STORY AND PHOTOS by Sara Jewell
Loom and yarn.
Warp and weft.
Heddle and shuttle.
Reed and shed.
Claire and Dawn. The two instructors of this day-long weaving workshop were friendly and enthusiastic as six women gathered inside the Barrachois Community Centre near Tatamagouche to be introduced to the pleasure, possibly the addiction, of weaving.
The terms were strange, and until we were actually working with the yarn, they made little sense. But by early afternoon, when Claire beamed and declared, “You are weaving!” We didn’t really need to know the terms of the process and the equipment; we were simply following the back-and-forth rhythm of our simple designs, letting the yarn and fabric guide our hands and our imaginations.
Faith Drinnan, owner of Sisterhood Fibres of Sand Point Road in Brule, offered this workshop as part of her summertime “Woolstock” Fibre Festival and as she welcomed us, she warned, “This is addictive. And lots of fun.”
Instructor Dawn Miller’s laughter attested to that. Dawn told us the story of how she got hooked on weaving. At a Sisterhood Fibres open house at Masstown just last year, she was waiting to talk to Faith when she sat down at a loom.
“I absolutely fell in love with weaving,” she said. “That experience convinced me I wanted to make the investment and I bought the loom I used that day.” After taking a workshop with Claire, she purchased a larger loom and now weaves tea towels and scarves, and is constantly trying new weaves and new fibres.
Apparently, Faith’s warning was not hyperbole.
Our other instructor (and Faith’s niece), Claire Drinnan, has been weaving since she was five years old. Born and raised on Cape Breton Island, she spent her summers studying weaving at The Gaelic College.
“I’m sure what attracted me from such a young age was the loom’s ability host your voice. You get to choose every thread, its colours, textures, the design of finished cloth into garment, so at every step you are able to express your sense of self and self reliance,” she explained later in an email.’
Like knitters and rug hookers, weavers are passionate about yarn and wool, and Claire currently is experimenting with locally grown fibres (including dog hair spun into yarn!).
According to the website, historyofclothing.com, flax weavings found in Egypt suggest humans have been weaving since around five thousand B.C. The first fibre was flax but wool came into use around two thousand B.C. Looms were in use by 700 A.D, and the industrial revolution in the 18th century saw weaving move from hands to machines and on a larger scale in factories.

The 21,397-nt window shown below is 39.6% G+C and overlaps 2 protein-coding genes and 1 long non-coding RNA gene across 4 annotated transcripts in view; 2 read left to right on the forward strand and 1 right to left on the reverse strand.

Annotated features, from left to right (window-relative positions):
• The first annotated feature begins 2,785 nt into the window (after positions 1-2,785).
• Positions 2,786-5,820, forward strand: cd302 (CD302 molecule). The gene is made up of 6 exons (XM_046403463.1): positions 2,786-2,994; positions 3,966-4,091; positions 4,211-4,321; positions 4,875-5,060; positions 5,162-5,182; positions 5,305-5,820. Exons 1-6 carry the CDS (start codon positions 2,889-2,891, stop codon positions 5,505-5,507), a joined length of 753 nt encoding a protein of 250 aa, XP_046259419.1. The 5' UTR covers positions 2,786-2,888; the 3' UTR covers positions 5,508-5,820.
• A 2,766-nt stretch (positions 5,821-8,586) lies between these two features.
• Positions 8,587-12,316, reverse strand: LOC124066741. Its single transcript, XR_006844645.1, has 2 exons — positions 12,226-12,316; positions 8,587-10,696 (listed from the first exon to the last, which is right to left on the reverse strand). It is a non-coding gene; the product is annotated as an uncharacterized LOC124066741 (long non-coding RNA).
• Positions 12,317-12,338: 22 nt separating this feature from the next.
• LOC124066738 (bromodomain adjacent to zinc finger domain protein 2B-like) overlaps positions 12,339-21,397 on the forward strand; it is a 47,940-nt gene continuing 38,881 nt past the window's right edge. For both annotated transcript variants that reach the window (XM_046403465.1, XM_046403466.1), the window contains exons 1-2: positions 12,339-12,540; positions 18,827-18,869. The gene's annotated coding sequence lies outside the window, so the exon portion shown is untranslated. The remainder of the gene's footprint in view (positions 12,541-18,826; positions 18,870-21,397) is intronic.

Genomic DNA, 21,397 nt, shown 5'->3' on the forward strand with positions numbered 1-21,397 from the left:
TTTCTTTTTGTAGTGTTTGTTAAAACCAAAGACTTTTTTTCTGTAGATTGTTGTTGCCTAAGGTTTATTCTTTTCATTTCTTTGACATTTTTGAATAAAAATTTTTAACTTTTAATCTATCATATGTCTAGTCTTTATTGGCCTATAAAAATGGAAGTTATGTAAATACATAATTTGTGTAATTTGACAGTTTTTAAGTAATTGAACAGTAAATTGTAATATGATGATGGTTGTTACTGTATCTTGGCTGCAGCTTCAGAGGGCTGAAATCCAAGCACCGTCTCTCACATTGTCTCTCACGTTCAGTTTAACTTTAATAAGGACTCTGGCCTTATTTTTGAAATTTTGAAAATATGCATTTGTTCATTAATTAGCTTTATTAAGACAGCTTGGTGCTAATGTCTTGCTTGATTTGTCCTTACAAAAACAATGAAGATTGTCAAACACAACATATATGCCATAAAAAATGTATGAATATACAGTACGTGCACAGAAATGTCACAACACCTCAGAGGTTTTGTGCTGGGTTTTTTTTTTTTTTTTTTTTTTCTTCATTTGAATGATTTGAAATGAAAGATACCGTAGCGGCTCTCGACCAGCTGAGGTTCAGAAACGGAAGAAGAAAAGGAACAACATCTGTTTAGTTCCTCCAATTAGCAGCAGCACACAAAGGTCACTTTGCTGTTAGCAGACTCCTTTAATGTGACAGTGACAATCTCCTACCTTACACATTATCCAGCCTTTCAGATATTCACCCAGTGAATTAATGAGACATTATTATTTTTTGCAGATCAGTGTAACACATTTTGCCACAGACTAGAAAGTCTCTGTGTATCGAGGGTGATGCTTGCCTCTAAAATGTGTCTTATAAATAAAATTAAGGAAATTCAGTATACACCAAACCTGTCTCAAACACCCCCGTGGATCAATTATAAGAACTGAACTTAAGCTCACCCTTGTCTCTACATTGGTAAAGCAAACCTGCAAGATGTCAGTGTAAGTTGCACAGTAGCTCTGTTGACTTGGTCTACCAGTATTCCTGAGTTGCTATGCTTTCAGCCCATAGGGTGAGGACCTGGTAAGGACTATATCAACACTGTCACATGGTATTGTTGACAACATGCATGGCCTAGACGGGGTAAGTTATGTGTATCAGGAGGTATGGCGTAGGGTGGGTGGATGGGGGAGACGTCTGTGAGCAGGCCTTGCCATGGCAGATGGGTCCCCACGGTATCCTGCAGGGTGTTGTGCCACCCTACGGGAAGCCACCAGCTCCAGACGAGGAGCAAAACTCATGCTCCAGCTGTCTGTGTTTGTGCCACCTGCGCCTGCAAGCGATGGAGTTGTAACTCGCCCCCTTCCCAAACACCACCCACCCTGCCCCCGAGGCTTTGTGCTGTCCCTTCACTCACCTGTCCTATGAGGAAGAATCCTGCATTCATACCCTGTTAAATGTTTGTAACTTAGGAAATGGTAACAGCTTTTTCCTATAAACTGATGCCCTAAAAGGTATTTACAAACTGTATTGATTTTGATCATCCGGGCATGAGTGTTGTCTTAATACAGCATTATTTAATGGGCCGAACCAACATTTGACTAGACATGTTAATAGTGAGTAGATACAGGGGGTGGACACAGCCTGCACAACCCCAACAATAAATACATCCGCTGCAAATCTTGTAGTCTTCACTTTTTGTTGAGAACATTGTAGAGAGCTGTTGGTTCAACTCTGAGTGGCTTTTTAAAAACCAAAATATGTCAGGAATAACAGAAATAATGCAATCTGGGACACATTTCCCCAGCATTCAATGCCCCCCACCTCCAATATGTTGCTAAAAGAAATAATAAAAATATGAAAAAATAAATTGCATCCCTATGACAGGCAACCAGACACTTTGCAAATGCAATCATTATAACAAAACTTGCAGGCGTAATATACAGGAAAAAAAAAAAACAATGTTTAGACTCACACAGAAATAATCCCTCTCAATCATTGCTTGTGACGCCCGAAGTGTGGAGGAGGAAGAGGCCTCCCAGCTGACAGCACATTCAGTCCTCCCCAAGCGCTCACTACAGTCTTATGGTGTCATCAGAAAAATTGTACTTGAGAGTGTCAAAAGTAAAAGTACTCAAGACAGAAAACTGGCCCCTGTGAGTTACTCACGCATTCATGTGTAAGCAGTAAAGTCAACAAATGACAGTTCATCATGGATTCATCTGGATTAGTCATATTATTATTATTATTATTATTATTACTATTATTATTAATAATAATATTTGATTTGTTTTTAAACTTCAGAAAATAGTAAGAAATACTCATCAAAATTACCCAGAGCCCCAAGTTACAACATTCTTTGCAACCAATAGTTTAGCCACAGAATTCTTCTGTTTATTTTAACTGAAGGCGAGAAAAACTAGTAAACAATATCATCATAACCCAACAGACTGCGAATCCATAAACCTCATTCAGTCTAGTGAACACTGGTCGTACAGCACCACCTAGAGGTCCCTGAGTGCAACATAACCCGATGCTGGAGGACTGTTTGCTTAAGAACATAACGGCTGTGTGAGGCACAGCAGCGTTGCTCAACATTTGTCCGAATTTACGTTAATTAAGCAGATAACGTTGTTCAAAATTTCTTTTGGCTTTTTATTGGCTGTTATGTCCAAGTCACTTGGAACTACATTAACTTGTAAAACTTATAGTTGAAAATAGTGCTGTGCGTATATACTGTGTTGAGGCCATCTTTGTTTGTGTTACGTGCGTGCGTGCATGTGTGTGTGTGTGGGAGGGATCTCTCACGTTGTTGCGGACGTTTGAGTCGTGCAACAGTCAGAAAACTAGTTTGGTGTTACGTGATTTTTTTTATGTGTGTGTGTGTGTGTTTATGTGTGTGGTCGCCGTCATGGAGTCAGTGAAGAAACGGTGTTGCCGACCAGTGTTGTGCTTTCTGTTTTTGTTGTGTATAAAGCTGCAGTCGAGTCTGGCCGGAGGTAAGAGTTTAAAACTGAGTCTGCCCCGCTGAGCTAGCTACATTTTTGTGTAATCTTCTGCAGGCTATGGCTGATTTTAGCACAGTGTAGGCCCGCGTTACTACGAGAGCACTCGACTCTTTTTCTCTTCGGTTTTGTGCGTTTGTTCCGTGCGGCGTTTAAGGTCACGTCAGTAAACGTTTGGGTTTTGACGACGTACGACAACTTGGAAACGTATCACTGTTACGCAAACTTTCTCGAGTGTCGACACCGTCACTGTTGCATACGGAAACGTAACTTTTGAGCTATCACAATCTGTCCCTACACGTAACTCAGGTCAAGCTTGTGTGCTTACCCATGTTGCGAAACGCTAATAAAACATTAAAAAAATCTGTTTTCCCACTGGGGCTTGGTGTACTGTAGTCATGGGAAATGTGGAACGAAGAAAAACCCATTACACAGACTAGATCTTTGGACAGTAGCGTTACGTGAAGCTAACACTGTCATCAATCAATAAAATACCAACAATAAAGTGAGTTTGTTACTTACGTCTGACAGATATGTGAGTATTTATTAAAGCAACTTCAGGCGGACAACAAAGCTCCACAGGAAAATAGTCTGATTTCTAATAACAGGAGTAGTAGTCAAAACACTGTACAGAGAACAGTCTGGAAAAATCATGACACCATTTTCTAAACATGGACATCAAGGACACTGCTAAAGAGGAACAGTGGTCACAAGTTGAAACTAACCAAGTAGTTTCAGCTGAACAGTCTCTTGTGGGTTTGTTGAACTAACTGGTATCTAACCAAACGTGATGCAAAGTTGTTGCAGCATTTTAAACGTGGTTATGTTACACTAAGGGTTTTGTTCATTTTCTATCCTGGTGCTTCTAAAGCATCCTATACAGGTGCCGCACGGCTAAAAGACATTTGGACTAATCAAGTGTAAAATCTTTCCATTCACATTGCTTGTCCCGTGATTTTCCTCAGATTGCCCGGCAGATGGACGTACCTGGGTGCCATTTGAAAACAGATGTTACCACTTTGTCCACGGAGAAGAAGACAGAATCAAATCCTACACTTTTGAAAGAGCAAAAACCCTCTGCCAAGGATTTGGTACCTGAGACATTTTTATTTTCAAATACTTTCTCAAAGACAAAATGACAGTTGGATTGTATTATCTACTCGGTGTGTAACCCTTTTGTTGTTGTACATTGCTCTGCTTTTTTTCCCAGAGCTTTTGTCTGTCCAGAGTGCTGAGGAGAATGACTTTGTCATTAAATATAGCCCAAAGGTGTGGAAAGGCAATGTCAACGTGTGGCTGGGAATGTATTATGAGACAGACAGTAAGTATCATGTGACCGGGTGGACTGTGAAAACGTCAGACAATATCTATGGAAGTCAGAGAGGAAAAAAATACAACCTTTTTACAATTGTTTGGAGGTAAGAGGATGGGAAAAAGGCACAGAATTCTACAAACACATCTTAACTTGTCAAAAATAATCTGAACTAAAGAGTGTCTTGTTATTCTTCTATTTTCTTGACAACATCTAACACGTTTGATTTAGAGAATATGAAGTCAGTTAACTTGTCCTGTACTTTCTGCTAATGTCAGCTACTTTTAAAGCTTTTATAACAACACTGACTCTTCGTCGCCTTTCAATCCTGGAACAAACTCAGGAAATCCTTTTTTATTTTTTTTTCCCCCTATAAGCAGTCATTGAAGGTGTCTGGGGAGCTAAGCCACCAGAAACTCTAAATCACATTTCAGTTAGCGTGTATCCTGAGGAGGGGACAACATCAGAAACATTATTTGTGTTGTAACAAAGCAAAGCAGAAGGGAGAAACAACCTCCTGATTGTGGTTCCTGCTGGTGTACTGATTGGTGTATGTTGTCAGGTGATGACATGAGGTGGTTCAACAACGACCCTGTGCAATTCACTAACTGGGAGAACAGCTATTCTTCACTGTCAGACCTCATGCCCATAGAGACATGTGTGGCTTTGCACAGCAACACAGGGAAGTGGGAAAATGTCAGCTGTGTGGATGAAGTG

For learning, however, our looms fit on the table in front of us and our balls of yarn rolled across the old wood floor as we concentrated on moving the shed forward and up or back and down in order to keep our warp threads going in the right direction.
“As relaxing as weaving is, everything is under a lot of tension,” Dawn pointed out to us. “Maintaining tension as we weave (but not too tight on the sides) allows us to create a fabric with the weave structure we are looking for, whether that is a firm, tightly woven fabric or one with more drape.”
Other than taking an introductory workshop, Faith Drinnan suggests watching “how to weave” and “how to make a loom out of a picture frame” videos online. Or, you can rent a tabletop loom for a month to try it out.
“There are a couple of reasons to rent,” she says. “One, you take a workshop and you’re all excited. Rather than spending hundreds of dollars on a loom, you’ve rented it for a month to see if it’s for you. The other thing is there are lots of different types of looms, so if you love to weave and want to continue, you might decide you need a wider loom or a floor loom.”
Even though the words were strange and the actions unfamiliar, as our looms revealed our first creations, there was a sense that we were simply half a dozen more weavers threading ourselves into the ancient fabric woven with time and tradition.
the frame, often wooden, onto which the warp threads are stretched and attached at opposite sides
any kind of fibre (like yarn) used for weaving a fabric
strong, tight threads stretched vertically onto the loom
the threads that are woven from side to side through the warp
resembles a comb and is part of a weaving loom used to separate and space the warp threads, guide the shuttle’s motion across the loom, and push the weft threads into place
one of a set of looped wires or cords in a loom, with an eye in the center through which a warp yarn is passed before going through the reed to control its movement and divide the threads
a tool designed to carry the thread of the weft yarn while weaving
an opening created by raising some warp threads so that a weft thread can pass over some warp threads and under others